EDITORIAL: Mental Health – A Valuable Asset

The content originally appeared on: The Anguillian Newspaper

Physical health is of paramount concern to many Anguillians. This is evident from the number of persons who frequent gyms, and who are regularly seen walking or cycling throughout the island. When we hear persons speak of having to visit the doctor it is invariably for some physical ailment. Clearly due recognition is given to the need to promote and maintain our physical health.

However, there does not appear to be the same high regard for the need to promote and maintain our mental health. Many of us do not appreciate that just like persons have different physical strength, persons also have different mental strength. Just like persons visit the gym to maintain superior physical form, there are mental activities that persons can engage in to maintain superior mental form. More importantly just like persons access physiotherapy to assist with physical difficulties, psychologists and psychiatrists are available to assist with mental difficulties.

There is a clear distinction between the number of persons accessing physical care and those accessing mental care. While it might be that there are generally more persons in need of physical care, it is becoming increasingly apparent that persons who could possibly benefit from mental care are not accessing such care. It is accepted that, in Anguilla, access to mental care is not readily available as the number and range of trained professionals is limited. While this may be the case, it is believed that the available trained professionals are not fully utilised.

While persons are, generally, not hesitant to acknowledge their physical difficulties, this is not the same for mental health difficulties. Persons with mental heath issues are often made to feel that they just need to get their act together and sort themselves out. In other words, whatever issues they have, they can and should simply address them – and they should not need any help to address them. Persons in need of help are often made to feel weak, rather than persons being understanding of their situation and suggesting professional help – as they would do for persons with physical health issues.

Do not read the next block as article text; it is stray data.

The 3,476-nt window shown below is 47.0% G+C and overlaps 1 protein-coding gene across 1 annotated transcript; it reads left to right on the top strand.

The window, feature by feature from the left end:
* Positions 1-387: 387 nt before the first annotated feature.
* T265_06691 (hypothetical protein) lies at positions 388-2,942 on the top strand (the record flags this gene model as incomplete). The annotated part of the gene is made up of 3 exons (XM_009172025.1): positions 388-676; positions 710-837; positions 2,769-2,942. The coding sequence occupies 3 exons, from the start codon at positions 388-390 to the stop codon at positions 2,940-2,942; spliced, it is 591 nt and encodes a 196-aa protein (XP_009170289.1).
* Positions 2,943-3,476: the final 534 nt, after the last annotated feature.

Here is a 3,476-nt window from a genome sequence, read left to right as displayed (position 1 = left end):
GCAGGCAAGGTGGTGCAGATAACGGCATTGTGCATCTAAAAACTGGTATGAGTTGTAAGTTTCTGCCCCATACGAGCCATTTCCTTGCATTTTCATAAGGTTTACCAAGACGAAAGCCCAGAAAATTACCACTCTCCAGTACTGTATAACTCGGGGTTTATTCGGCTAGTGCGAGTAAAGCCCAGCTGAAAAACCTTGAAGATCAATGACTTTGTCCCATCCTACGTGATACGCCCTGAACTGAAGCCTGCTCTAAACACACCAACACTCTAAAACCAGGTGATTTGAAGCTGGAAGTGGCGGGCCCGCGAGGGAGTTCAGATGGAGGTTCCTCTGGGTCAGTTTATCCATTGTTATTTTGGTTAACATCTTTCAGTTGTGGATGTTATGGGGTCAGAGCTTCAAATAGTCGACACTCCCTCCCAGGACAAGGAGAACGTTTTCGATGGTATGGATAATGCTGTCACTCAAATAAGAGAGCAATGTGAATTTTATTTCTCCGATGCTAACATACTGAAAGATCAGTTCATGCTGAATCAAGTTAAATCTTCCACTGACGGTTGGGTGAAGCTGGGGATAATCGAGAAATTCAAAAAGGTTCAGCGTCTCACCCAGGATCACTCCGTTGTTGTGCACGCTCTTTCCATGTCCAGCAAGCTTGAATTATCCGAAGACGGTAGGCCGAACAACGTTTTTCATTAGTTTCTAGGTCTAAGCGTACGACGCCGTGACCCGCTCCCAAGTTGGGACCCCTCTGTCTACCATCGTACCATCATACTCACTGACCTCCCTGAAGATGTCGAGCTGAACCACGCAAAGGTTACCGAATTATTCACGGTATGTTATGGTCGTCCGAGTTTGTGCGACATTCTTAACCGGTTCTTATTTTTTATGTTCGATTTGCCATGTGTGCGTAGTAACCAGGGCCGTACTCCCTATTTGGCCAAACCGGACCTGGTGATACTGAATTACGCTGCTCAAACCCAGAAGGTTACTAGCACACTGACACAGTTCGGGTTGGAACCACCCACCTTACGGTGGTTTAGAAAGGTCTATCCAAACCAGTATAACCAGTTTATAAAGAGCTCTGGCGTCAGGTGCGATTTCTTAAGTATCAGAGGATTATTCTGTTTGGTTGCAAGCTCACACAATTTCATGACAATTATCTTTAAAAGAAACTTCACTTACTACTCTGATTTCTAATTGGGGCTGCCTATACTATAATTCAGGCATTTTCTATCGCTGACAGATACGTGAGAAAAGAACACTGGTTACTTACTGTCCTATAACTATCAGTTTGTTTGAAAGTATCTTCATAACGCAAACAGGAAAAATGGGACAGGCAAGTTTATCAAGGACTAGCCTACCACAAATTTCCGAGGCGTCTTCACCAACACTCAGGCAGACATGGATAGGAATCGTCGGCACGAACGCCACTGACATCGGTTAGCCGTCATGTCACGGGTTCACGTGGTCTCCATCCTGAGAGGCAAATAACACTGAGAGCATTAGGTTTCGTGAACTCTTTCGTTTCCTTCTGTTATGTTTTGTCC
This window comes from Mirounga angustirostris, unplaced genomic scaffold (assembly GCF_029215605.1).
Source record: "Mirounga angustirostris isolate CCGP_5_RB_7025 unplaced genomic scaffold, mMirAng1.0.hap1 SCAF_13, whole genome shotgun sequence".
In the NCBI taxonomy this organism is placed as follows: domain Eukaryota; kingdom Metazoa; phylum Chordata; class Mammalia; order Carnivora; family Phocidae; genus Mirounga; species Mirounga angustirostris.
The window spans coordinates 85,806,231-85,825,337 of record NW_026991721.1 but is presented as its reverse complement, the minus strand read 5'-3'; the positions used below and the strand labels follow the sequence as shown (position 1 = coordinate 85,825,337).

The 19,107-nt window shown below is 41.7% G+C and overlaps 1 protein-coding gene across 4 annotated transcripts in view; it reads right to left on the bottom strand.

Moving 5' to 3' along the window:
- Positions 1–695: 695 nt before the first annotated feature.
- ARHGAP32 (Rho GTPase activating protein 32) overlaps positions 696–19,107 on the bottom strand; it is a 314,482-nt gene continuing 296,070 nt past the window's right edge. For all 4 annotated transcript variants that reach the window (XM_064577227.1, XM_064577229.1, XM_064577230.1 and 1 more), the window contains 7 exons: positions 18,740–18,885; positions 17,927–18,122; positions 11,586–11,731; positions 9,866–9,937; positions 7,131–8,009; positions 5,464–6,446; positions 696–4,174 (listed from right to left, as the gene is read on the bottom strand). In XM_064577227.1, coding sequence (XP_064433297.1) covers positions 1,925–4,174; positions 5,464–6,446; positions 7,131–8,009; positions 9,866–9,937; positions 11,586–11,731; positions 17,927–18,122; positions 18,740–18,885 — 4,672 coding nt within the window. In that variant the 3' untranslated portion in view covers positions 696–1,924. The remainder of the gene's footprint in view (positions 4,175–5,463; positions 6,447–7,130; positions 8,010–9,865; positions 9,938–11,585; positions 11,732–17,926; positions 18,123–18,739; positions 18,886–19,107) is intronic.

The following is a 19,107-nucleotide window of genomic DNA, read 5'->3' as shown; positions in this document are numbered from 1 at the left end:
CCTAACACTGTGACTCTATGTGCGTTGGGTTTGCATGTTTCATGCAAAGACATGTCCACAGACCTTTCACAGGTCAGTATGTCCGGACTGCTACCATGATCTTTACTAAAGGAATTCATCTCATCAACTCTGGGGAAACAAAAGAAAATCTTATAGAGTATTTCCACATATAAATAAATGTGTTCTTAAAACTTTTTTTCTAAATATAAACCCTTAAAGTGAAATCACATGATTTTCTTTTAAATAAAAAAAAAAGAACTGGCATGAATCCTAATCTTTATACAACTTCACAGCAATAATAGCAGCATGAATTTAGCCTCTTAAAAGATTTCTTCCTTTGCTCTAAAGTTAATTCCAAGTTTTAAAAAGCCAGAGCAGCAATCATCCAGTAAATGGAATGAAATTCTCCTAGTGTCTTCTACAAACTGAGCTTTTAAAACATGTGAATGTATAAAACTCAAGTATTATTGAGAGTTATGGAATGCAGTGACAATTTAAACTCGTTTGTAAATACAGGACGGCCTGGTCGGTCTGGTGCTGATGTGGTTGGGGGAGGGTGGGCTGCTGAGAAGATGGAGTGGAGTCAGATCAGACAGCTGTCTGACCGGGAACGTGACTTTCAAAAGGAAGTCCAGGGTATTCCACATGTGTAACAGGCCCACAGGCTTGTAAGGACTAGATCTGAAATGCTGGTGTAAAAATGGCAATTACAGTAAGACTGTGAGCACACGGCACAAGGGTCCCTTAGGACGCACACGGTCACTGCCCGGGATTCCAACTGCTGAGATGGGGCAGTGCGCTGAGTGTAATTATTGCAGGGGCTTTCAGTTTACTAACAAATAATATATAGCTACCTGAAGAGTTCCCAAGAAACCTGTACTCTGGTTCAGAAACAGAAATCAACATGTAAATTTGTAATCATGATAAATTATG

Increasingly, persons, particularly young persons, are expressing dissatisfaction with their lot in life and many of them appear to be depressed and find little value intending to daily activities. Persons often express that they feel victimised. They claim to have been denied opportunities and to be overlooked in favour of more connected persons. Some persons have responded by emigrating, primarily to the UK, and others, who have remained in Anguilla, often indicate that they have only remained because their elderly parents need them. We do not hear of persons responding to challenges, which affect the psyche of persons, by seeking assistance from appropriate professionals.

Anxiety, depression, stress, low self esteem, behavioural changes, withdrawal from life may all be signs of mental health issues. How many of us see and respond appropriately to these signs? At home and in school, a child displaying these symptoms might be described as difficult – and discipline might be the preferred remedy resulting in the exacerbation of the problem. In the workplace, employees might also be in danger of being disciplined, or even dismissed, because poor work performance is not linked to a mental health issue which could be managed or remedied with the appropriate professional assistance.

Challenges are a part of life, and most challenges persons face are likely to be psychological rather than physical. A change in mindset is essential if, as a society, we are to promote and maintain not just a physically healthy population, but a mentally healthy population as well. We must give mental health the attention it deserves.